GÉRARD HAAS #281 Napoleon III (№ 281 Napoléon III) 1991 - x +

CN: HaaG1991-281

MT: mixed media: perspex, bakelite, steel, LED, e.a. (24x19x10)

TX: incised at rear <G_HAAS>

IL: Megakles Rogakos 2008, #093

DN: Dr. John S. Bailey - 2006

CM: It may come as a surprise that Gérard Haas, the famed electronic sculptor, served as editor-in-chief of Éclair-Journal newsreels and Gaumont Actualités, and then worked for Pathé-Cinéma, first as producer and later as director of production. During the Pathé years he also served as director of audio-visual productions for the Musée des Sciences et Technique, La Vilette. Haas' diverse career background enabled him to become one of the most fascinating artistic personalities of the 20 th century. An electronic sculptor with a passion for modern technology, he made machines of space and time that shine in the dark with the aid of electricity.

Throughout his life, Haas transformed his passion for technology into electronic sculpture, transferring to it his urge to communicate through art. In essence, art for Haas began as his means to break out of his isolation at home and to communicate with the outside world. Eventually he saw his electronic sculpture as a mediator between mankind and the universe.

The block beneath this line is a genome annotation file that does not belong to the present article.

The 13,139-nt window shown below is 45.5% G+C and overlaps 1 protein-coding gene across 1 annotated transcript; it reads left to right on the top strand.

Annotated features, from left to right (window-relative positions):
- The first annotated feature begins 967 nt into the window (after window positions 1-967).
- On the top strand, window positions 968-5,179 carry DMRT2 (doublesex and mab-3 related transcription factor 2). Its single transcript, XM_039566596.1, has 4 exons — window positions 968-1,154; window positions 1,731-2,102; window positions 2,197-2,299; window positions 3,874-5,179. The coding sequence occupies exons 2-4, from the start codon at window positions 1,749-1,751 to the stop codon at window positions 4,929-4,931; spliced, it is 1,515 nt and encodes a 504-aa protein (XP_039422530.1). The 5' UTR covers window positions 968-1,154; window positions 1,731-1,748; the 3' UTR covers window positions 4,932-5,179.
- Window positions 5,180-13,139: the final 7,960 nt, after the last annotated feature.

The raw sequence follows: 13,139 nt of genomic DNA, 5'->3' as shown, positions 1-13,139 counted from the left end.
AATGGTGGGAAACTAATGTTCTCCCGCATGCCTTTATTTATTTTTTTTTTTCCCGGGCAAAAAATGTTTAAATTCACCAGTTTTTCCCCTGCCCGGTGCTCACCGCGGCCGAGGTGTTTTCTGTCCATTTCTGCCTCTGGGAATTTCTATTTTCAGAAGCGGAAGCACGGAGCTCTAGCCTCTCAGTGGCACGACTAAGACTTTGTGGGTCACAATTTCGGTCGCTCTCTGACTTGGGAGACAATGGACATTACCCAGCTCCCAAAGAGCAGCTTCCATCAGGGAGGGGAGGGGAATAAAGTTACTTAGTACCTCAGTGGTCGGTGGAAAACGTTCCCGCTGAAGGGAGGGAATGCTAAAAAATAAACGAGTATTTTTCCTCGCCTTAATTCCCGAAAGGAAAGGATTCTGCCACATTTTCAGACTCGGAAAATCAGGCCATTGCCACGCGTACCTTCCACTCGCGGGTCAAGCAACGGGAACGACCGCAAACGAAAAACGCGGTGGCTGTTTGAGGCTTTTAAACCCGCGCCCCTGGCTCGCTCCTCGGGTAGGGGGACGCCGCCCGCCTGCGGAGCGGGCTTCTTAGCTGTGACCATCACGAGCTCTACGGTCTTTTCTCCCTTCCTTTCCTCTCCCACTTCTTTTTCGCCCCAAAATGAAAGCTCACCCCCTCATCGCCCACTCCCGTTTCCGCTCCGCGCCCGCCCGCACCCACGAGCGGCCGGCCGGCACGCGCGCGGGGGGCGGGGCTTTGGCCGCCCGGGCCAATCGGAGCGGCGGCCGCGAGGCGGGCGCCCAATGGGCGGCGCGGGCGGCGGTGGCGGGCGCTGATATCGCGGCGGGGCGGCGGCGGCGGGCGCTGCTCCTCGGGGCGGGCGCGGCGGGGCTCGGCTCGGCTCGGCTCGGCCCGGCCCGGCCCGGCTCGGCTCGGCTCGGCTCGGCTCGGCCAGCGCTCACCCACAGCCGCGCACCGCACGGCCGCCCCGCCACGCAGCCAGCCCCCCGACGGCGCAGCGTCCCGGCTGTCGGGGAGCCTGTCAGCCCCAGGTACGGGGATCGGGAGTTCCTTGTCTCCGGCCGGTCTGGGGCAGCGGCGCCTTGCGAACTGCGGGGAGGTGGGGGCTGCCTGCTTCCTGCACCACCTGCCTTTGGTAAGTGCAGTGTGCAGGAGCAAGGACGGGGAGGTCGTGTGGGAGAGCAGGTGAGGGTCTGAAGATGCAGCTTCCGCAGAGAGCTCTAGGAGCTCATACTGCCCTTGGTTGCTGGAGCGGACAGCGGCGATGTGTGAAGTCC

#281 Napoleon III of 1991 is one of the last works in Haas' Mask series that began in the 1970s, with their electronic look, radiant eyes, transistor heart, labyrinthine circuits, and Light Emitting Diode (LED) lights. The individuality of this mask is astonishing and reflects the spectacular personality of the person Haas purports to portray - Napoléon Bonaparte (1769-1821), who had such a significant impact on the history of Europe. From a contemporary viewpoint, Haas interpreted Napoléon with a transparent head, yellow face, clenched teeth, constantly blinking eyes, and orange rectangular goggles.

In his artistic pursuit, Haas sought to describe the human condition in the age of digital technology and computers. In contrast to prior inert and inactive artworks, his are endowed with a life that relies on technology. Supplied with electricity, Haas' sculptures give off light patterns and project light. Dora Iliopoulou-Rogan suggests that these works are more "companions" than objects. She writes: "They transmit messages of friendship and communication, seeking to get in touch with our human side, exciting our imagination and curiosity without short-circuiting with our reason".

[Megakles Rogakos 06/2006]

ROGAKOS, MEGAKLES Silent Dialogues: Multimedia Portraits Throughout Time 2008 The American College of Greece - ACG Art, Athens